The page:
So, my S.O. and I just saw the new Sherlock Holmes movie yesterday. Must say I liked it quite a lot, despite (or perhaps because) of its unconventional take on the characters and presentation. In any case, one theme in the film was relevant to religion, science, and epistemology that I found quite heartening coming from a popular Hollywood film:
So the Big Bad's master plan was to use black magic to eliminate his adversaries, come back from death, and take over Parliament (and then the world!!!). The first half of the movie presents this whole magic thing as a plausible or even likely explanation for the events in the film, but slowly and surely Holmes figures out how all the effects were achieved using science and technology craftily and surreptitiously and then leaves no doubt (rather than copping out like most Hollywood films would and leaving it ambiguous) by actually going through each instance of "magic" and specifically debunking it onscreen.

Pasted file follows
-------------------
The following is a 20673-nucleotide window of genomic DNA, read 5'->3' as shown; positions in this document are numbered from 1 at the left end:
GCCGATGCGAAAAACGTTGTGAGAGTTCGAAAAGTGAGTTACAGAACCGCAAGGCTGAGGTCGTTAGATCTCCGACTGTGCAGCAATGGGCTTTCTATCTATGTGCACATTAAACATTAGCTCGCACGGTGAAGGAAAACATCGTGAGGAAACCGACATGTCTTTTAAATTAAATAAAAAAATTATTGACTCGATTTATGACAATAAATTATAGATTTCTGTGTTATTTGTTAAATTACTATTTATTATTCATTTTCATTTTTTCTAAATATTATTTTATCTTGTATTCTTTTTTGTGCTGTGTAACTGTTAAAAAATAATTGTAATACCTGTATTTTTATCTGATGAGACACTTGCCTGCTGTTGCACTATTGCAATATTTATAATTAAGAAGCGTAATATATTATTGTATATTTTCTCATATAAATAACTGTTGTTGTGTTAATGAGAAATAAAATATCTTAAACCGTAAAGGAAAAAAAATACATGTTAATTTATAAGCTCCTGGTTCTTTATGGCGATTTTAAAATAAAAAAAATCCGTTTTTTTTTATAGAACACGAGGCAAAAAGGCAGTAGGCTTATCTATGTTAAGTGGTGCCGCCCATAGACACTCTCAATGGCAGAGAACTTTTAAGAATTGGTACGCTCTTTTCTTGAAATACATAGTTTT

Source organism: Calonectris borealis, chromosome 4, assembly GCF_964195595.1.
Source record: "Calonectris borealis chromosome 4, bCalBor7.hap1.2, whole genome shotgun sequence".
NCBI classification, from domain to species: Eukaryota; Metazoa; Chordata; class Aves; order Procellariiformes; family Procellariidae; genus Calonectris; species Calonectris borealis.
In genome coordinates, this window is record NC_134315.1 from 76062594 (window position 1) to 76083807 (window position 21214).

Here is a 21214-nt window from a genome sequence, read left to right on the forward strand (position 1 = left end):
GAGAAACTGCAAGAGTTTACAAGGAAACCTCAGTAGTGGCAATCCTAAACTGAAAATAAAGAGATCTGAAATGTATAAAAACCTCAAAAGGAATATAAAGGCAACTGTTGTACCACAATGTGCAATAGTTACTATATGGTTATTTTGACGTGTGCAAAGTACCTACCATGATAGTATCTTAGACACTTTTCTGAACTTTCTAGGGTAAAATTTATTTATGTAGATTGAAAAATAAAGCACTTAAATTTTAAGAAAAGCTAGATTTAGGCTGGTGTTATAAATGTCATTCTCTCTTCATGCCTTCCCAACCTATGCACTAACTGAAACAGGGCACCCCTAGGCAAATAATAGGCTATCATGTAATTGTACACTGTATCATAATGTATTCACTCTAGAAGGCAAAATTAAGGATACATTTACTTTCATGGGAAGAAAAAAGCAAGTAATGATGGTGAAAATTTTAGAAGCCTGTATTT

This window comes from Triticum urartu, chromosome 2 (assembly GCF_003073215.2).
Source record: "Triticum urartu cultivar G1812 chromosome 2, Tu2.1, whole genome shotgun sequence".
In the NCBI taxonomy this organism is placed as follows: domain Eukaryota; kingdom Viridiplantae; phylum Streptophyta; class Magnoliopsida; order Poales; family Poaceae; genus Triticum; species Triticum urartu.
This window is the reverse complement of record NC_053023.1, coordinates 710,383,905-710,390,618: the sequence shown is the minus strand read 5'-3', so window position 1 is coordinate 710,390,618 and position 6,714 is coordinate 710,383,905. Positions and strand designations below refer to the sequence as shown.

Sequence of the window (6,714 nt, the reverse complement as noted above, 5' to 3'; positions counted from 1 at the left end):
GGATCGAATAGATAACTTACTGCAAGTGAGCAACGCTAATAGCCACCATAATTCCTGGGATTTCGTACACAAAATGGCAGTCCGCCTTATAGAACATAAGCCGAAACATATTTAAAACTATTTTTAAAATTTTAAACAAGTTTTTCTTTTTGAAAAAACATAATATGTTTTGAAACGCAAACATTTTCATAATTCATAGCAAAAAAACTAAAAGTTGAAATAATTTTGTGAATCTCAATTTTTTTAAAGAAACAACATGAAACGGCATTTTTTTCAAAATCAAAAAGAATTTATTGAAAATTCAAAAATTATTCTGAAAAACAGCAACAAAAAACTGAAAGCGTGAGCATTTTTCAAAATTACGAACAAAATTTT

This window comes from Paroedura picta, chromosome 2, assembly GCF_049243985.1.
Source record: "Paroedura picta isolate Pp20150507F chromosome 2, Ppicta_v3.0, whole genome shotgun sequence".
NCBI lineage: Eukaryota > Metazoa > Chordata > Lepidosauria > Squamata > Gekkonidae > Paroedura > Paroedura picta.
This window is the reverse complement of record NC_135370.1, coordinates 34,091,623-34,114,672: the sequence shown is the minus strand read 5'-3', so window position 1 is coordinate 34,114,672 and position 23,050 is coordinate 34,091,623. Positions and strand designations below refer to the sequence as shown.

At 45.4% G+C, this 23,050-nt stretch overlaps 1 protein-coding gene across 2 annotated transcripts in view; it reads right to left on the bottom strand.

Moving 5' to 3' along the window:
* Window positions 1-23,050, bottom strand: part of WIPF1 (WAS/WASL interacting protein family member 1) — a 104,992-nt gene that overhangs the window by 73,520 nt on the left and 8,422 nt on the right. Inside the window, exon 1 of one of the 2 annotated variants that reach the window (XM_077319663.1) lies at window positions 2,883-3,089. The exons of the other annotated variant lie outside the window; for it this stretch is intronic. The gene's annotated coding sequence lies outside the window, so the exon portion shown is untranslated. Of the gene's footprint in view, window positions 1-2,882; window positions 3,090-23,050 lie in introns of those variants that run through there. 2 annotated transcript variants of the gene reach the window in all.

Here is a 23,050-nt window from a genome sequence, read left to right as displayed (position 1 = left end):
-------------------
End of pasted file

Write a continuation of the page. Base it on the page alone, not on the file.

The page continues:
This whole thing is lampshaded by a conversation between Holmes and Watson wherein Watson holds the Idiot Ball for about five minutes (the only time in the film he really does at all) by theorizing that the supernatural explanation is plausible. Holmes replies that he has no data, and so theorizing is a silly undertaking, noting that theorizing without data introduces the temptation to twist future data to fit your theory, rather than letting the data indicate a theory on its own.
Score one for Hollywood.